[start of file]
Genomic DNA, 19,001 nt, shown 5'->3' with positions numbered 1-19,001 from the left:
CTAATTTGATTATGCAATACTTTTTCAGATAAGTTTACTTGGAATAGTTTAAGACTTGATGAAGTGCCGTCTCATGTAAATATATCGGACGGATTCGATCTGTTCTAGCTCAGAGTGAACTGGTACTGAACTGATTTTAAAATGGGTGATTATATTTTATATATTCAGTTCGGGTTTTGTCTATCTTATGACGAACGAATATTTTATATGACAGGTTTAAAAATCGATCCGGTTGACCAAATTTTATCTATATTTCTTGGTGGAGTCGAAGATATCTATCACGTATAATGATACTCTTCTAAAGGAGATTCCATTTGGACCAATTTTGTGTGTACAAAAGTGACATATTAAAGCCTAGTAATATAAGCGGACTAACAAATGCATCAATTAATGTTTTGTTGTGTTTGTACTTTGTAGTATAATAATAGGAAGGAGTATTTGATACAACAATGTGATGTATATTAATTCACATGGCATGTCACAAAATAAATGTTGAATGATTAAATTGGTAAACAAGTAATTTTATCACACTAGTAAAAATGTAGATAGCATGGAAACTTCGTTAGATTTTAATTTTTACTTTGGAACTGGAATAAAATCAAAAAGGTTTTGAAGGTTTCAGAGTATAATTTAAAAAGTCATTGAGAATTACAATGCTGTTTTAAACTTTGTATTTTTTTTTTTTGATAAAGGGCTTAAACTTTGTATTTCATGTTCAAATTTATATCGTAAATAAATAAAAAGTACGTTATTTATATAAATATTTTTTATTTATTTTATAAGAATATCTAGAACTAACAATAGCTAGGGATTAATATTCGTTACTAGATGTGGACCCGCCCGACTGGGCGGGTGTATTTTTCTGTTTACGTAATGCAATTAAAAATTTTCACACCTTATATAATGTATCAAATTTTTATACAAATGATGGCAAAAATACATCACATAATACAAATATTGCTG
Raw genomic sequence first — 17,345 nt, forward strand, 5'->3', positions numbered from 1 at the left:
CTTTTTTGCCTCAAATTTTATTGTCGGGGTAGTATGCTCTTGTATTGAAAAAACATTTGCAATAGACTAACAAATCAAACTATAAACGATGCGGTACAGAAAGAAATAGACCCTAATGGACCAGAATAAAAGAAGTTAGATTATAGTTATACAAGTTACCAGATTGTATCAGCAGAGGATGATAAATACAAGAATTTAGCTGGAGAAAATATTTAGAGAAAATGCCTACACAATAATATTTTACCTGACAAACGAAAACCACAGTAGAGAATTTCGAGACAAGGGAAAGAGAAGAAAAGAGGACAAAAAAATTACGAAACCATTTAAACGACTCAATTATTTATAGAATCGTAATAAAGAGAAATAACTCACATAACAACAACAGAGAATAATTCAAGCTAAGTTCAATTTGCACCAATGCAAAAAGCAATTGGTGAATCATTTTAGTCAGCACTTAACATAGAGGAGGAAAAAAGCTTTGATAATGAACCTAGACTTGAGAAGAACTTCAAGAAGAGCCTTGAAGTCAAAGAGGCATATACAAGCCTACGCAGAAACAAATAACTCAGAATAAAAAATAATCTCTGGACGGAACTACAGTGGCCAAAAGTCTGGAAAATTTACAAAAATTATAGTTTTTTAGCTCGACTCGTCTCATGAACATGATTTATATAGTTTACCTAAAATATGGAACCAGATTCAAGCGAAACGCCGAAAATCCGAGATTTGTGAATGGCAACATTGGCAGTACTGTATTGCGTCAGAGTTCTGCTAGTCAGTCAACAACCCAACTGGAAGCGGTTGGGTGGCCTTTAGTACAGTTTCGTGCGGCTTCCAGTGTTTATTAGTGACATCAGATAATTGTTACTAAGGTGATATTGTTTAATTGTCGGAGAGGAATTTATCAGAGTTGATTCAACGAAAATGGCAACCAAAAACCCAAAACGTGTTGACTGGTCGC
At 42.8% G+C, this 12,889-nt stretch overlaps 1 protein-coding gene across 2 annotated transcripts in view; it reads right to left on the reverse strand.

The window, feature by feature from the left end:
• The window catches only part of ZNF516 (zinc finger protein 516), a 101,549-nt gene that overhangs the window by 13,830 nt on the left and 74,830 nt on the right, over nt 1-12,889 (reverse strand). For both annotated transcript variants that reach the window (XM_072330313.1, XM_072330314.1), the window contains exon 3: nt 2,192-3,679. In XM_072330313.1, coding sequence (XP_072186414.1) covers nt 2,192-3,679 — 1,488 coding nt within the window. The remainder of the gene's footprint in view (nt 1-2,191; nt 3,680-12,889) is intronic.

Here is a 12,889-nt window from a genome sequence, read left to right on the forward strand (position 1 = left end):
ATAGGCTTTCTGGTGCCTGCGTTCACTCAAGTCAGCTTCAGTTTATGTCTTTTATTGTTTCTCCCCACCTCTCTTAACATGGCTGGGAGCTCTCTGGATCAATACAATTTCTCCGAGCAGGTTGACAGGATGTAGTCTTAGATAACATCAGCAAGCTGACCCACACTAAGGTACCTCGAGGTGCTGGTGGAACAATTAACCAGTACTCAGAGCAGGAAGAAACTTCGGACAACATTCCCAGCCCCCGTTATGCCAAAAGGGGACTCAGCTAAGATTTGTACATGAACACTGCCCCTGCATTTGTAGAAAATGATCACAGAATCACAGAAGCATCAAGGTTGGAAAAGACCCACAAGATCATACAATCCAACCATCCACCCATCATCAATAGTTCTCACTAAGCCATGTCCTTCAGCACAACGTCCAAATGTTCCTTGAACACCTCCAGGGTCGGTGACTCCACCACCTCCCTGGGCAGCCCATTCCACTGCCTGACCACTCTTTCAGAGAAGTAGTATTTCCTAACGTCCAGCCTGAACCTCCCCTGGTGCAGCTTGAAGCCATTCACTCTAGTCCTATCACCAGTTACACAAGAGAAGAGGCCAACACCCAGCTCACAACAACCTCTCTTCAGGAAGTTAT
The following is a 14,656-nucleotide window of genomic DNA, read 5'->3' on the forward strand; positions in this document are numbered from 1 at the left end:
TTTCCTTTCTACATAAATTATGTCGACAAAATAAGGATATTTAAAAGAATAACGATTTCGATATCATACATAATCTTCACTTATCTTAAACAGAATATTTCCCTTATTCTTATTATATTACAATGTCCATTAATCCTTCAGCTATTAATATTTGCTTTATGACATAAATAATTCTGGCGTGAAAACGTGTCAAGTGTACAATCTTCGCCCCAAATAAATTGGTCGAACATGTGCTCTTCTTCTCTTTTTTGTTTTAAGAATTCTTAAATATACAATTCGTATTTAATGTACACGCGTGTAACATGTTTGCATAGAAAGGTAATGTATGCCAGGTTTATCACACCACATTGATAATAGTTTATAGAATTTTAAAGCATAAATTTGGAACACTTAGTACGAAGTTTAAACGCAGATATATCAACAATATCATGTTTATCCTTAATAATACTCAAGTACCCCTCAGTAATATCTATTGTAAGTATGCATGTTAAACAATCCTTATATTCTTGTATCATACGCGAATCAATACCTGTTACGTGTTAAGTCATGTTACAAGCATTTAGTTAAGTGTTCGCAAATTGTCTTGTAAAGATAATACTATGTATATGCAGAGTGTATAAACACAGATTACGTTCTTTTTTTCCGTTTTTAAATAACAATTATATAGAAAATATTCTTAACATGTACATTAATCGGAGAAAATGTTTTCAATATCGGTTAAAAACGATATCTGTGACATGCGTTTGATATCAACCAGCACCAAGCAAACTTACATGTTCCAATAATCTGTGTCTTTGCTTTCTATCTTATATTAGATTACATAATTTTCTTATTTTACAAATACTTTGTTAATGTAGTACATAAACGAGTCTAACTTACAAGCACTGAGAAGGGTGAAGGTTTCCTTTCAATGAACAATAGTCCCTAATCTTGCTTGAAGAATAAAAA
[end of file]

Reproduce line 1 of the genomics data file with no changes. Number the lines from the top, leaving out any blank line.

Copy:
Genomic DNA, 19,001 nt, shown 5'->3' with positions numbered 1-19,001 from the left: